26/11/2014 10:27 GMT | Updated 26/11/2014 10:59 GMT

New And 'Less Invasive' Technique To Diagnose Prostate Cancer Is Being Tested

Justin Sullivan via Getty Images
SAN FRANCISCO - AUGUST 17: Dr. Katsuto Shinohara (L) and Dr. I-Chow Hsu review images of a prostate with cancer before performing a bracytherapy operation on a man with prostate cancer at the UCSF Comprehensive Cancer Center August 17, 2005 in San Francisco, California. The UCSF Comprehensive Cancer Center continues to use the latest research and technology to battle cancer and was recently rated 16th best cancer center in the nation by US News and World Report. (Photo by Justin Sullivan/Getty

One of the most dreaded parts of getting tested for prostate cancer is the biopsy, which is done with a transrectal ultrasound.

However, a new and more accurate technique may replace that altogether, and is being trialled nationwide.

The Prostate MRI Imaging Study (Promis) is testing whether the use of advanced MRI scans can detect the condition without the need for biopsies.


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A spokesman for Southampton General Hospital, one of the centres taking part in the trial, explained that traditionally, men with suspected prostate cancer have a blood test and, if a higher level of protein is found - known as prostate-specific antigen (PSA) - they are referred on for a transrectal ultrasound (Trus) guided biopsy.

He said: "This is performed under local anaesthetic and involves using an ultrasound probe to guide a needle through the walls of the rectum and into the prostate gland to take samples.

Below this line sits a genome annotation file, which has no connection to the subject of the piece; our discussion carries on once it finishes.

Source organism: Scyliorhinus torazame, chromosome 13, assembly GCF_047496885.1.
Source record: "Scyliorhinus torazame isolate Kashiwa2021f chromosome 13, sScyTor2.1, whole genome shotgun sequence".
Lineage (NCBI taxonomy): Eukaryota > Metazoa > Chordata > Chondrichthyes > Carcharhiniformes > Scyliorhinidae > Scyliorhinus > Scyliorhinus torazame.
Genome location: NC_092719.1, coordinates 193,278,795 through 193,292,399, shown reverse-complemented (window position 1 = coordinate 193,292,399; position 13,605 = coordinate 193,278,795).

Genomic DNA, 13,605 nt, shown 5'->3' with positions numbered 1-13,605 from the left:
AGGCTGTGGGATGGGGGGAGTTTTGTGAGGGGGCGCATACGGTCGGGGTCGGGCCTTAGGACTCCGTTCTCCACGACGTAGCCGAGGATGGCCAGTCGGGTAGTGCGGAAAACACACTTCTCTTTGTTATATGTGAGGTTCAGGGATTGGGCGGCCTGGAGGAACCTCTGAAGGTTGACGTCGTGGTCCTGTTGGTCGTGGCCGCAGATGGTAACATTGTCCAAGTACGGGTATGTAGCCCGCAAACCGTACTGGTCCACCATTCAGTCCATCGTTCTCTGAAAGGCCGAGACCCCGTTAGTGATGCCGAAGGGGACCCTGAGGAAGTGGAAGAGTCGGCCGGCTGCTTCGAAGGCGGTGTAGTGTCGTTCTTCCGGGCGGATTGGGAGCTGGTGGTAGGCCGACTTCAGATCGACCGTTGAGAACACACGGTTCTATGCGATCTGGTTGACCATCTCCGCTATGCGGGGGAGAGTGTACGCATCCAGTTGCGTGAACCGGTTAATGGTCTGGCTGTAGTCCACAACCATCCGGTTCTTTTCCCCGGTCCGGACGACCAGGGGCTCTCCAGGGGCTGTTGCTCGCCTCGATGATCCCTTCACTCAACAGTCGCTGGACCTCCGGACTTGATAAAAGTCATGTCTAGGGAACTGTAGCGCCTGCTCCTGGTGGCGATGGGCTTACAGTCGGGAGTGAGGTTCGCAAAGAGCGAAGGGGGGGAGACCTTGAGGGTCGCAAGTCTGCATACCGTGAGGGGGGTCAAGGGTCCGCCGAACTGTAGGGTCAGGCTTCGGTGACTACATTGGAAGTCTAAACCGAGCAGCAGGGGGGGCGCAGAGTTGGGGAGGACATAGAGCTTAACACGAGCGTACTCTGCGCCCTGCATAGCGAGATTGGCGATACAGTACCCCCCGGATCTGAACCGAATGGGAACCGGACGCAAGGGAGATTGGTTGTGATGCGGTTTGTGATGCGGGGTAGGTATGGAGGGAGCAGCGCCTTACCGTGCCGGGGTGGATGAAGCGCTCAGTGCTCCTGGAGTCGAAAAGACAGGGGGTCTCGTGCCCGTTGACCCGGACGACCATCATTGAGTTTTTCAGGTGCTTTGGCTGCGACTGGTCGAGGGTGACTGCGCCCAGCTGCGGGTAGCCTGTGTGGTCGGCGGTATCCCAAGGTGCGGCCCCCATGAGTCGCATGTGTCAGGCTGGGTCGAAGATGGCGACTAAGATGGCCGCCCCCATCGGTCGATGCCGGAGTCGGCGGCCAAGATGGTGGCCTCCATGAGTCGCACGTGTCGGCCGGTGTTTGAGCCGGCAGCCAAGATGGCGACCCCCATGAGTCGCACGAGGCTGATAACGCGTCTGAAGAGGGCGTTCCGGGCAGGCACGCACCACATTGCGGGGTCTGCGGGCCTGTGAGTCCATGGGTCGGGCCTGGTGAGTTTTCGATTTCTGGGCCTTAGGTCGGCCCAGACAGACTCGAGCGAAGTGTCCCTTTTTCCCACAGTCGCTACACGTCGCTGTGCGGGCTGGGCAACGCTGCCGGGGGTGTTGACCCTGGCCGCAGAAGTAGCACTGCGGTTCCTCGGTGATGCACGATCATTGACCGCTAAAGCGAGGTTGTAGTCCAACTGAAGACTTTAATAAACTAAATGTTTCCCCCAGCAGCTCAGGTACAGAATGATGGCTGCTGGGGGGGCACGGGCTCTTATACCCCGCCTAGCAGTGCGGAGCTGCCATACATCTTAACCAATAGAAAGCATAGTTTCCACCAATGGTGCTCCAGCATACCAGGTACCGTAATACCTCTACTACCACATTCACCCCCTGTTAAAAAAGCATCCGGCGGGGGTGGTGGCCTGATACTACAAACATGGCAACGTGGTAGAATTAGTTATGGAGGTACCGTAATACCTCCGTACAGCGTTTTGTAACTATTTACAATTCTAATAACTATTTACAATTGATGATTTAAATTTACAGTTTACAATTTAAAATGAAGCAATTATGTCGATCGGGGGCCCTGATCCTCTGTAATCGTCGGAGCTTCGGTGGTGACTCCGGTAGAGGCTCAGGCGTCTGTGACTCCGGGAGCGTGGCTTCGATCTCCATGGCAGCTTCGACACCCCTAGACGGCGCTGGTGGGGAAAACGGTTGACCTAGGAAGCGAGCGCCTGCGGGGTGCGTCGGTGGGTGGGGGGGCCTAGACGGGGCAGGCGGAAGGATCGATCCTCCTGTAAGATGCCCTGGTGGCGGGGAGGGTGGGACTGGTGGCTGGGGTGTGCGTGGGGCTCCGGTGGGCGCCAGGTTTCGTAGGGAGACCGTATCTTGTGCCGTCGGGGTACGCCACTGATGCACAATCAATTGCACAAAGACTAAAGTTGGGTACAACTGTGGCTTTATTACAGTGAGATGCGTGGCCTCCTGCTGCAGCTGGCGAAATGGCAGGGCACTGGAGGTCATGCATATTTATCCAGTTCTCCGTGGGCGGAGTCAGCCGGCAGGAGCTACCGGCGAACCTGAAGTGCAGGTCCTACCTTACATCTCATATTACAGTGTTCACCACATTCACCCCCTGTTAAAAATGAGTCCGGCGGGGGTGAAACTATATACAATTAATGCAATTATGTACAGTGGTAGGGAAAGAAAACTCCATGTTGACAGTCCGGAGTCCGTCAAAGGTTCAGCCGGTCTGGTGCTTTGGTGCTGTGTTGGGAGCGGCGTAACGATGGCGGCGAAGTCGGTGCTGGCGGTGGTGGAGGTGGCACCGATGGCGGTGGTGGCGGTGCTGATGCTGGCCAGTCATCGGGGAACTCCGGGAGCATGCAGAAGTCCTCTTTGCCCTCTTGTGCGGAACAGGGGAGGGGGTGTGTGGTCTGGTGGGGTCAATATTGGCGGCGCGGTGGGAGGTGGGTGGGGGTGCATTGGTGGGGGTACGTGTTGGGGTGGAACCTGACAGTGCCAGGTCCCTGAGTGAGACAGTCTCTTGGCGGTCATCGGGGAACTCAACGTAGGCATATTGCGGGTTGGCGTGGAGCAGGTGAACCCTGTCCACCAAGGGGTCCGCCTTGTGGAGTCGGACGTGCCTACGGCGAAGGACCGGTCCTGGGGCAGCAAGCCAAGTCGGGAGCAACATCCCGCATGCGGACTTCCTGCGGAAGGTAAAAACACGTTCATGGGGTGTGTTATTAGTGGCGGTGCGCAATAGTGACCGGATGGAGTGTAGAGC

"But as the ultrasound cannot always reliably identify the disease, it can miss some cancers or lead to over-diagnosis, frequently resulting in unnecessary surgery.

"However, the latest imaging technology, known as multi parametric (MP) MRI, can produce accurate and detailed scans that could make it easier to identify whether or not a patient has cancer and, if so, the specific size, position and aggressiveness of it.

"This could enable clinicians to either rule out the need for further testing or, if cancer is found, give a clearer understanding of which part of the prostate is affected."

Tim Dudderidge, a consultant urological surgeon at Southampton General Hospital, said: "Currently, all men with a raised PSA or abnormal feeling prostate are advised to have a biopsy, though many will not have cancer but another condition which raises PSA levels in the blood such as enlarged prostate.

"But these biopsies can miss cancers in some areas of the prostate which the needle cannot reach, or pick up tiny traces of cancer that might be slow-growing and harmless, leading to men having unnecessary surgery to remove the prostate gland."

Mr Dudderidge is now working with colleagues at another nine sites across the country to recruit 700 men with suspected prostate cancer for the study by October 2015.

He said: "If, as we think, the study shows us that (MP) MRI can accurately identify those who have cancer and those who don't, it will truly revolutionise diagnosis for men with prostate cancer.

"It will mean those with a negative scan will avoid undergoing potentially painful and invasive biopsies, while those with positive scans will benefit from their specialists having much greater detail of their cancer at the earliest possible stage."

Prostate cancer, which mainly affects men over 50, is the most common type of cancer in men with around 37,000 new cases diagnosed in the UK every year.

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